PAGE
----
How the Westward Ho Hotel helped to destroy the neighborhood on Central Avenue
If you're a fan of Phoenix history, you know that Central Avenue, around where the Westward Ho is, at Fillmore, was once a beautiful neighborhood, with mansions. At the beginning of the 1900s, Phoenix started growing north, and this area, north of Van Buren, was considered one of the best neighborhoods. Of course now it's all just commercial buildings, and that was inevitable, as Phoenix grew, but what really caused the downfall of the neighborhood was the building of a gigantic "high-rise" hotel, the Westward Ho.
Nowadays it's hard to imagine how bad this would have been for a neighborhood, because the Westward Ho is now considered one of the architectural gems of Phoenix. But when it was built, in 1928, it was suddenly a gigantic "big box" building that looked down on all of the houses from miles around. And having strangers looking down into your backyard isn't exactly what most people want!
Of course nowadays there are laws protecting neighborhoods from such things. If a sixteen-story building suddenly sprang up in my suburban neighborhood I would imagine that people would be outraged, and wonder how it could have happened? Of course it can't happen now - even "Big Box" stores can be protested against and stopped (I saw that happen in my neighborhood a few years ago), and they're not even looking down on people's backyards.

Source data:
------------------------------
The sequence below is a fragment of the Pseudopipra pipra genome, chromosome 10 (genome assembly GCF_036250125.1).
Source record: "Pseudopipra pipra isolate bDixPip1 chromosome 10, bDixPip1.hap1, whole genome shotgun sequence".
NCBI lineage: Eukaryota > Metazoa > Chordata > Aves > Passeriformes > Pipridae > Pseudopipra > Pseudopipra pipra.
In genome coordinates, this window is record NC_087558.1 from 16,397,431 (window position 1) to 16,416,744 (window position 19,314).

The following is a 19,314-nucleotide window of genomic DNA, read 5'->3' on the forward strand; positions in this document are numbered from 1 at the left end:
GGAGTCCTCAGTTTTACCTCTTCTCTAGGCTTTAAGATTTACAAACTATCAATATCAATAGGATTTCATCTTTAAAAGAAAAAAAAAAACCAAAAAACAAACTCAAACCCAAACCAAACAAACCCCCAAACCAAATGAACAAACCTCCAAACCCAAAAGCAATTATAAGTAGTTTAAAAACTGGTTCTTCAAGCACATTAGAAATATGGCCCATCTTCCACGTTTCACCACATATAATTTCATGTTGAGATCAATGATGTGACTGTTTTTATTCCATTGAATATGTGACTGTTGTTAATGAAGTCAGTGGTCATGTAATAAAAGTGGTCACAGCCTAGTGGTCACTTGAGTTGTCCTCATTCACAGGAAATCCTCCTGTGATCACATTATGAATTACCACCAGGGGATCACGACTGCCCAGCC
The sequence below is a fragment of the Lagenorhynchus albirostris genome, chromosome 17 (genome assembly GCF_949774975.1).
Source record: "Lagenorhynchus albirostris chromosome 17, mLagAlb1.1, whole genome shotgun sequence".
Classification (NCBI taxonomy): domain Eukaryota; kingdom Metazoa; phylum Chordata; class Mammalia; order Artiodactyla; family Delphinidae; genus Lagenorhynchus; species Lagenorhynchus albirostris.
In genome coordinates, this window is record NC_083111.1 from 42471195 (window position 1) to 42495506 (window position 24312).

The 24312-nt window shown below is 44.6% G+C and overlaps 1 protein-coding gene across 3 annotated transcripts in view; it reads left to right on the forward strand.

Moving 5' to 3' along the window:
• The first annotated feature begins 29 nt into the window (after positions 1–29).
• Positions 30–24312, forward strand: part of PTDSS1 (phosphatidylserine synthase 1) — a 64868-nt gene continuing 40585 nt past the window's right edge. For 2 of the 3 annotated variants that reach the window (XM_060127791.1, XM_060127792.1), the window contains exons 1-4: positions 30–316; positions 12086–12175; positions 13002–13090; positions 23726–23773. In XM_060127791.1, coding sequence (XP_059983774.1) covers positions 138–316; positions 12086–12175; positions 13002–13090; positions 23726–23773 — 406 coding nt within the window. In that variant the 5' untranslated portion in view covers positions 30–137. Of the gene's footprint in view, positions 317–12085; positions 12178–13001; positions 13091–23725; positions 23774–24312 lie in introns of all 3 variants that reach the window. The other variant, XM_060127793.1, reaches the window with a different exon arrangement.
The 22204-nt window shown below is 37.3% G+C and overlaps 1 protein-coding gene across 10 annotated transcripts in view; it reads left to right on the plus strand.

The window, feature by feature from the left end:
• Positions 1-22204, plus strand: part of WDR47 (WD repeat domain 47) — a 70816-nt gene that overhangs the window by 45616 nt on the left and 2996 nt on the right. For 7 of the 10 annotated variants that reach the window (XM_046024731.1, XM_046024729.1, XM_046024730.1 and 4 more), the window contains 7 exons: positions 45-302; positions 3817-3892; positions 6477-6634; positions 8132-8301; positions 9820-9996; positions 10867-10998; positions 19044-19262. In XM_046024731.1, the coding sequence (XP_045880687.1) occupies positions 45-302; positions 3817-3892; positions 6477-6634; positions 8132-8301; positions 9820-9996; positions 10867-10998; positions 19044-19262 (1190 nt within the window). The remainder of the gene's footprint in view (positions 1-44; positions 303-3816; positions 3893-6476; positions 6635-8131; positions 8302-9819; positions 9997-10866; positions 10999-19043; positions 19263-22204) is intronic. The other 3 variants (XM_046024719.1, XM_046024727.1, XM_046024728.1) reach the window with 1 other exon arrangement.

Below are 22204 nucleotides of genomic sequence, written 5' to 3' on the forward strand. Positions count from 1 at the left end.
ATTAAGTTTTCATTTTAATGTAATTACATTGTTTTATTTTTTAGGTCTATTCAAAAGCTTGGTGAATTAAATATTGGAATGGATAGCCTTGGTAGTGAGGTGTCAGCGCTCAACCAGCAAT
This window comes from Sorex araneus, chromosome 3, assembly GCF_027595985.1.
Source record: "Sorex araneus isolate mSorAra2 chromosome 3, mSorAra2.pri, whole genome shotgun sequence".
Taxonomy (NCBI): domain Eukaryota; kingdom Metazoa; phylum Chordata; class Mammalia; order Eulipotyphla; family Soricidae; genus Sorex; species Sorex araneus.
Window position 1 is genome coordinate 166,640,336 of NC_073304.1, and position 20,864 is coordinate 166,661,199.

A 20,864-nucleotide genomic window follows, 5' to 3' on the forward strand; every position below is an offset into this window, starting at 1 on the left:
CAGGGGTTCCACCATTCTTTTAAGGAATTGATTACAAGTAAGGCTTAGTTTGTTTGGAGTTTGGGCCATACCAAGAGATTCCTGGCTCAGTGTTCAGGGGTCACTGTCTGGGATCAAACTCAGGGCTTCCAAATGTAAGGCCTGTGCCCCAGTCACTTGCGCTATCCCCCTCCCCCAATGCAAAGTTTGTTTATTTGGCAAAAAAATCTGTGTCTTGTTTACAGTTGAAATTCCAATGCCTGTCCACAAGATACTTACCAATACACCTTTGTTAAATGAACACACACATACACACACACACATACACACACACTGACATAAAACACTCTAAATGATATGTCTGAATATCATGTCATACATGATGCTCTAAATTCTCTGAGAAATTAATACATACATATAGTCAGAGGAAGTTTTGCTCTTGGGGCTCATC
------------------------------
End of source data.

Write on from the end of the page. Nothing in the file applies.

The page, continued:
Time-travel with me to the 1930s in Phoenix. We're sitting on a veranda of our beautiful home on Central Avenue, maybe sipping a mint julep. The palm trees on Central sway, and we see those new inventions, the horseless carriages, more and more. Darned noisy things! But it's not so bad, we're still far enough north to be away from the hustle and bustle of Phoenix. And then we look up at the monstrous structure being built just a few blocks away. And we know that's it's the beginning of the end for our neighborhood.
Image at the top of this post: the Westward Ho Hotel in the 1930s, Central Avenue and Fillmore, Phoenix, Arizona. Looking down on the neighborhood, and the church.
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Posted by Brad Hall